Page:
I was originally going to post this in the RPG Crew to see if the critic wanted to add it to the main site, but then I realized it is way, way too long for that. I don't think it's possible to give an accurate review of a game like this without going into more detail than the critic usually likes to put in his reviews, so I just decided to post it here instead. Enjoy!
Rating: T for Violence, Blood, Suggestive Themes, Use of Alcohol
Icons: Great Music, Split Screen 2p, Split Screen 4p, Cooperative, Construction, Penguin, Skyline (does this count for non-city skylines?), Bunny, Chicken, Shark
At first glance, you would be forgiven for thinking Terraria was just Minecraft in 2d. And while the two games do share considerable overlap, if you stick with Terraria you'll find that it's a very unique and fun game in its own right. Similar to Minecraft, when you start a new game you'll be dropped into the middle of a vast, randomly generated map, and how you proceed is entirely up to you. You can choose from small, medium, and large worlds, and the larger worlds are so big that it can take over ten minutes to run from one end to the other.
Comparisons to Minecraft are all but unavoidable. You can cut down trees and dig into the ground, converting the world you destroy into squares that you can then use to build things out of. The first thing you'll want to build is a house, and in doing so you'll discover one Terraria's most unique features: villagers will move into any empty houses you build. Each villager has their own quirky personality, and will either provide useful services like healing or giving advice, or carry items that you can buy. The building itself is a fair bit clunkier than it is in Minecraft, but not to the point that it detracts from the game. You "aim" by tilting the right joystick, and your character will rapidly set down blocks wherever you're pointing. It can be a little tough to line up your walls and ceilings, and you'll have to smash misaligned blocks more often than I like, but it won't slow you down too much. You won't use Terraria to create massive works of art like in Minecraft, but to fair, the game clearly has other things in mind for you to spend your time doing.
The worlds are freely explorable in every direction. The left and right sides of the map are always bordered by oceans, and if you can hold your breath long enough you can dive to the bottom of the ocean to find treasure chests! Other biomes include the starting forest, deserts, jungles, snowy tundras, and the deadly Corruption. Not only does each area have its own unique enemies and items to find, but its own music too! I can't stress enough how great the music is in this game. But the real meat of the game is down below the surface. Intricate cave systems, abandoned mineshafts, and more are there for you to discover and explore, along with the resources you need to build bigger and better gear. If you go deep enough, you can even dig all the way to hell itself! Admittedly, the first couple hours of the game are almost guaranteed to be slow. Your starting pickaxe struggles to break dirt, and I swear your sword is an inch long. Things will quickly become more exciting once you start arming yourself not only with better weapons, but charms that can do things like let you double jump, run faster, and cling to walls. And here's a bit of advice: get a grappling hook as fast as possible!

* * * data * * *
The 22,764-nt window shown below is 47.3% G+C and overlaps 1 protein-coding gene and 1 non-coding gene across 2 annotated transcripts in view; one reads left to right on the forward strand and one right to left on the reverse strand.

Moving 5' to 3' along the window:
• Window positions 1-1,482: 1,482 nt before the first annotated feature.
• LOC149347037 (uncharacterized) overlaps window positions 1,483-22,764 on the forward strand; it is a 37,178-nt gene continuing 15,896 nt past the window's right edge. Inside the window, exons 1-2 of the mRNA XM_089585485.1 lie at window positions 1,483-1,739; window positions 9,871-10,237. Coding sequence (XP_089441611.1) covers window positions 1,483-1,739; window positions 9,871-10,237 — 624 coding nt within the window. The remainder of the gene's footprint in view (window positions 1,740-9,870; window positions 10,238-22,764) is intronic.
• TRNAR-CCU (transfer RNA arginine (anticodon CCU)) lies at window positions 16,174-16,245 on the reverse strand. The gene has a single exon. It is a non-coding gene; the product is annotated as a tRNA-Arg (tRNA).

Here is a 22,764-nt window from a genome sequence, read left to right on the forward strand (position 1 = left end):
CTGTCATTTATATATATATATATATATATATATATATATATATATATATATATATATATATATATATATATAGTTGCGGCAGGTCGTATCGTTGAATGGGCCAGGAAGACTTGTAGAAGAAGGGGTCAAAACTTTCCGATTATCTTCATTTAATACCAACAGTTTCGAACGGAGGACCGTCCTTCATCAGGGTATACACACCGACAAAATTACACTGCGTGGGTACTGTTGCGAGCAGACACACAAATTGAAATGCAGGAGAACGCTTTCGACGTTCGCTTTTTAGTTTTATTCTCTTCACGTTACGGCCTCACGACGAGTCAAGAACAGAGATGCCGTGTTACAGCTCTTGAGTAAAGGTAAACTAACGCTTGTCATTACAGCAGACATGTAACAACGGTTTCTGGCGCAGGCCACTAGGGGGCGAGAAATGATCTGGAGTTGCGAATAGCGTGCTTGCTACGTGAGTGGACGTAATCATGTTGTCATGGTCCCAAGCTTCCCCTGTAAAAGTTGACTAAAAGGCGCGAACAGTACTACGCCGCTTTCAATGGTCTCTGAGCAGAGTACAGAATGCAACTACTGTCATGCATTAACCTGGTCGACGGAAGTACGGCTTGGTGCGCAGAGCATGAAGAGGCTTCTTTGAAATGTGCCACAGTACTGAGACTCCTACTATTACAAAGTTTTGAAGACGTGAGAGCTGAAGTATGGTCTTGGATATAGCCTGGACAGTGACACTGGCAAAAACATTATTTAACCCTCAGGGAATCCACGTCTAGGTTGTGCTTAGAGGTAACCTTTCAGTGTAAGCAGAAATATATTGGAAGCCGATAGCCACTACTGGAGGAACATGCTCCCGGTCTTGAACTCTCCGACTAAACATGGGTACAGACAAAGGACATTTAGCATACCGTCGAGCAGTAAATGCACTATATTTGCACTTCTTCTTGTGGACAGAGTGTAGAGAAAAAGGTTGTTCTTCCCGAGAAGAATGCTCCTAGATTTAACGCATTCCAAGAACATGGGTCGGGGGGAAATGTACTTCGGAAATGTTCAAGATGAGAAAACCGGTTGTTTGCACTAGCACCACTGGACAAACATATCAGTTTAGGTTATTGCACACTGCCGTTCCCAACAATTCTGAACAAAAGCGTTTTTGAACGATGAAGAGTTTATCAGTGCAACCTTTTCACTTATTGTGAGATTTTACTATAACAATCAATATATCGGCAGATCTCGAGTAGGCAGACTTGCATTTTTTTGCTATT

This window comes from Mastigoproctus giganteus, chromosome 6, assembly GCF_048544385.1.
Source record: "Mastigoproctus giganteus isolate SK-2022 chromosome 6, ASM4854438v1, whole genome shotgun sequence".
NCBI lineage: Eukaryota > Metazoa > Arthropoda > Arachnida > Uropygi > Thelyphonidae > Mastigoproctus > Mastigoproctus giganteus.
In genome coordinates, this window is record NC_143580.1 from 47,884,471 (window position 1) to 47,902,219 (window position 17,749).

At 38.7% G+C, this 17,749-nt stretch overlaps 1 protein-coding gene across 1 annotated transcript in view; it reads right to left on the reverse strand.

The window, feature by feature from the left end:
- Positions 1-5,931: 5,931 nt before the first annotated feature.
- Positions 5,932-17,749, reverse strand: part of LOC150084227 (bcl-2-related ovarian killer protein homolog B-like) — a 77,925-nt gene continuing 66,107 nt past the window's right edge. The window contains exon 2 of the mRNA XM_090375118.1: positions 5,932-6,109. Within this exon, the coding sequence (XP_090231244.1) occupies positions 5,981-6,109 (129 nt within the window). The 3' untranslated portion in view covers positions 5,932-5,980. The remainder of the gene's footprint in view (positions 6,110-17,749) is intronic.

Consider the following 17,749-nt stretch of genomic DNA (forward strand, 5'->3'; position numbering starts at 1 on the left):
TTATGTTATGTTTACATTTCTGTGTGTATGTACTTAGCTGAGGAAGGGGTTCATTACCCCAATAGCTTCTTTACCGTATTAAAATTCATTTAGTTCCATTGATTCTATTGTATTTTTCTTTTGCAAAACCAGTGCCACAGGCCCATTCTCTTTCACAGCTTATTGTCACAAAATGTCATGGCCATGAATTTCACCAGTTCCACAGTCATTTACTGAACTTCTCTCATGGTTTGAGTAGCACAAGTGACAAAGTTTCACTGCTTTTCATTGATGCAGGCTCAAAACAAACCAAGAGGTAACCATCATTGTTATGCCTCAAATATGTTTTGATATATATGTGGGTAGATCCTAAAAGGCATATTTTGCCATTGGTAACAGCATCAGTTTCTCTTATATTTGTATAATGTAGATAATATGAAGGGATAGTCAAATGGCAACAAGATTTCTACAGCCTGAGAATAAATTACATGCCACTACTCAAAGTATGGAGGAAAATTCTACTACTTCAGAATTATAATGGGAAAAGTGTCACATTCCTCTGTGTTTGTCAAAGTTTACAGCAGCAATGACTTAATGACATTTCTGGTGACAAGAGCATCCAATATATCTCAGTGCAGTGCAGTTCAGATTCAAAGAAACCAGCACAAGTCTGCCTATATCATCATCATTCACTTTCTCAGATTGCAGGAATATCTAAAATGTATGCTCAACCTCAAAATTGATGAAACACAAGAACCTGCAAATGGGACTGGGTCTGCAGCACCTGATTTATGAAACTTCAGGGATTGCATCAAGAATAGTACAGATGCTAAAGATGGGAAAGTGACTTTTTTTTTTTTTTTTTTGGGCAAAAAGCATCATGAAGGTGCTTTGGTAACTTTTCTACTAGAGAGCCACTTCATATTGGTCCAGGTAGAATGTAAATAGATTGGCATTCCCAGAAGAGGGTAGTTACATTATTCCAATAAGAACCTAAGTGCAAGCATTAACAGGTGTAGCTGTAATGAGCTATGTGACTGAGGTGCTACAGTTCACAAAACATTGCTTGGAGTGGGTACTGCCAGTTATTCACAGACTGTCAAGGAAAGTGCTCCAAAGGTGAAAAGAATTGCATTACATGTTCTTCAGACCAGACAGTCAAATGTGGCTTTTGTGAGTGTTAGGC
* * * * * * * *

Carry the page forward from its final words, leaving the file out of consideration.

But where Terraria differentiates itself the most from Minecraft is in the combat. Fighting monsters was more of a side activity in Minecraft, but in Terraria it's your main goal. Not only are there literally hundreds of different weapons you can create, ranging from swords, spears, and bows and arrows, to buzzsaw yoyos, harpoon guns, and laser rifles! Whatever your preferred playstyle is, Terraria has something for you. And you'll need all the firepower you can get, because Terraria's enemies aren't going to go easy on you. You'll fight things like zombies, slimes, flying eyeballs, giant worms, and weird floaty-bitey things--and that's just on the surface! The deeper you go, the stranger and more dangerous the enemies will get.
Terraria also has an impressive lineup of bosses, and defeating them is the main draw of the game. By summoning and beating one, you gain access to the resources you'll need to summon the next one. How, where, and when you fight them is entirely up to you...mostly. One thing I found funny is that if you take too long summoning the first boss, the game will get impatient and sick it on you by itself! The processes of summoning them can be a little hard to figure out, so don't be afraid to look up walkthroughs. Trust me, everyone does it! The bosses include a giant flying eyeball, a colossal worm, a gigantic floating skeleton, and the aptly named Wall of Flesh.
And the bosses aren't the only surprises Terraria has in store for you. At random points in time, you'll also have to deal with things like goblin invasions, blood moons that spawn armies of zombies, and raining slimes! These are tough and serve to spice up the game when it might be getting tedious, but the fact that you'll always respawn in your starting area when you die with only a little bit of your money taken away means you don't have to be too afraid of failure.
If it isn't obvious, I highly recommend Terraria. It probably won't change your mind if you don't usually like survival crafting games, but then again the simple 2D exploration and fast paced combat might be exactly what you need to get into the genre!
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